Publisher: BalboaPress

Review Posted Online: Oct. 8, 2018

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An eye-opening glimpse into the attempted self-unmaking of one of Hollywood’s most recognizable talents.


The debut memoir from the pop and fashion star.

Early on, Simpson describes the book she didn’t write: “a motivational manual telling you how to live your best life.” Though having committed to the lucrative deal years before, she “walked away,” fearing any sort of self-help advice she might give would be hypocritical. Outwardly, Simpson was at the peak of her success, with her fashion line generating “one billion dollars in annual sales.” However, anxiety was getting the better of her, and she admits she’d become a “feelings addict,” just needing “enough noise to distract me from the pain I’d been avoiding since childhood. The demons of traumatic abuse that refused to let me sleep at night—Tylenol PM at age twelve, red wine and Ambien as a grown, scared woman. Those same demons who perched on my shoulder, and when they saw a man as dark as them, leaned in to my ear to whisper, ‘Just give him your light. See if it saves him…’ ” On Halloween 2017, Simpson hit rock bottom, and, with the intervention of her devoted friends and husband, began to address her addictions and underlying fears. In this readable but overlong narrative, the author traces her childhood as a Baptist preacher’s daughter moving 18 times before she “hit fifth grade,” and follows her remarkable rise to fame as a singer. She reveals the psychological trauma resulting from years of sexual abuse by a family friend, experiences that drew her repeatedly into bad relationships with men, most publicly with ex-husband Nick Lachey. Admitting that she was attracted to the validating power of an audience, Simpson analyzes how her failings and triumphs have enabled her to take control of her life, even as she was hounded by the press and various music and movie executives about her weight. Simpson’s memoir contains plenty of personal and professional moments for fans to savor.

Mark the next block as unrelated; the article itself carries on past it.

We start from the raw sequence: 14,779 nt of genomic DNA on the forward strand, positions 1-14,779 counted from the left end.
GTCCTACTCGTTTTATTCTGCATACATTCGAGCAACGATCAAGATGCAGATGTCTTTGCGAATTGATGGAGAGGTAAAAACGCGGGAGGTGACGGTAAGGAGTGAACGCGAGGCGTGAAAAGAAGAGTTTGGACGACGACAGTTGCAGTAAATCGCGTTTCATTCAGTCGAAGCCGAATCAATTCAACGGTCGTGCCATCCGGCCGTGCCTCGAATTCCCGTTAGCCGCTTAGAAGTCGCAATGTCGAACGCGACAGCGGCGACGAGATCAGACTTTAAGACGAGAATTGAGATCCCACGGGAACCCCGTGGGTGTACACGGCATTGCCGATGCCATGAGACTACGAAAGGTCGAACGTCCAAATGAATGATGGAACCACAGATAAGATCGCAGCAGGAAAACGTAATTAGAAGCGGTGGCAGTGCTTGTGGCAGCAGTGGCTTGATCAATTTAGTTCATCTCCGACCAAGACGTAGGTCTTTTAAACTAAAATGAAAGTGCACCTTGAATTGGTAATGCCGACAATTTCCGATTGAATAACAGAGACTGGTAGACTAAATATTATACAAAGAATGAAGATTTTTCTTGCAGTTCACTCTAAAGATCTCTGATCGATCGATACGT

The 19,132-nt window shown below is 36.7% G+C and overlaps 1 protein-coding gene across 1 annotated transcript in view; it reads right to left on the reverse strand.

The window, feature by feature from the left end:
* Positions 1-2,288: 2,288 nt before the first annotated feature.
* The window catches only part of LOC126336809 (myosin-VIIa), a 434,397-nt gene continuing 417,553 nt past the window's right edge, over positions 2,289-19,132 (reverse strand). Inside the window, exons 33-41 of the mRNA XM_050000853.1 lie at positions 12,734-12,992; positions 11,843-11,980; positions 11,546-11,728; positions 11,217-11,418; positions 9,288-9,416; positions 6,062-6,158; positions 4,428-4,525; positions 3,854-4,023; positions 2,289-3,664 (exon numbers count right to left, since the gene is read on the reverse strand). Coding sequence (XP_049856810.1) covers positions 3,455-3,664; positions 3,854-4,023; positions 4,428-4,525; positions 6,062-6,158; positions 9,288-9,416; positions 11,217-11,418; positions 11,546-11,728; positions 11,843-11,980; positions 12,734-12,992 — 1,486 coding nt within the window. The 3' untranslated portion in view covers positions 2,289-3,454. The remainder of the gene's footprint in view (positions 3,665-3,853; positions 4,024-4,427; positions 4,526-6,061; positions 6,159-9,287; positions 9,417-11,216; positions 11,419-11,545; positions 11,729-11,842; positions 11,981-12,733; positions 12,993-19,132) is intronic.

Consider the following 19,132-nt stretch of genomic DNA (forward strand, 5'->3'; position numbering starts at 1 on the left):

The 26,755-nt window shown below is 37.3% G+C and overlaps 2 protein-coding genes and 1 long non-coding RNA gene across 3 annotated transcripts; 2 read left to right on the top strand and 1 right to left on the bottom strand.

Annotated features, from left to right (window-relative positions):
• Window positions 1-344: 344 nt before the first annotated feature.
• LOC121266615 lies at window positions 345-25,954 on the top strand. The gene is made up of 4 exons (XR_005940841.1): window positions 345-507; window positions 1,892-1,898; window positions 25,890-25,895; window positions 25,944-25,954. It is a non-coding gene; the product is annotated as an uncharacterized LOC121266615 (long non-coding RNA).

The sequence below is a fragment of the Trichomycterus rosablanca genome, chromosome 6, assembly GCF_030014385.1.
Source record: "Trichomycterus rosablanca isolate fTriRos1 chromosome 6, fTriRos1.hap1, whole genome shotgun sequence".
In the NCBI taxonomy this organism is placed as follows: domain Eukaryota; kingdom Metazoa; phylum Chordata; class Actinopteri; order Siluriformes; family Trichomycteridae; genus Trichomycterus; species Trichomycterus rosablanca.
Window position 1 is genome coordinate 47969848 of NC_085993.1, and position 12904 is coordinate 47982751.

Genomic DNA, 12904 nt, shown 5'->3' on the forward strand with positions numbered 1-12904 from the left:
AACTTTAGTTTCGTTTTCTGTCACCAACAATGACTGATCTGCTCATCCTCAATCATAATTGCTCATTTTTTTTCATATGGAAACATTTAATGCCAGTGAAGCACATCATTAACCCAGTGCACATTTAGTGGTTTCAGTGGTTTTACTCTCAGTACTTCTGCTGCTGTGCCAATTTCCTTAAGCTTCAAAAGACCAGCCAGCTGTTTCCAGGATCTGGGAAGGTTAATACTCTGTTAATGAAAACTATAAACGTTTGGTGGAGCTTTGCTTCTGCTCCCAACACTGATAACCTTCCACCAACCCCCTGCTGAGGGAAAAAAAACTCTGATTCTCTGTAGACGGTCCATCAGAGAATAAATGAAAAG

An eye-opening glimpse into the attempted self-unmaking of one of Hollywood’s most recognizable talents.

Pub Date: Feb. 4, 2020

ISBN: 978-0-06-289996-5

Page Count: 416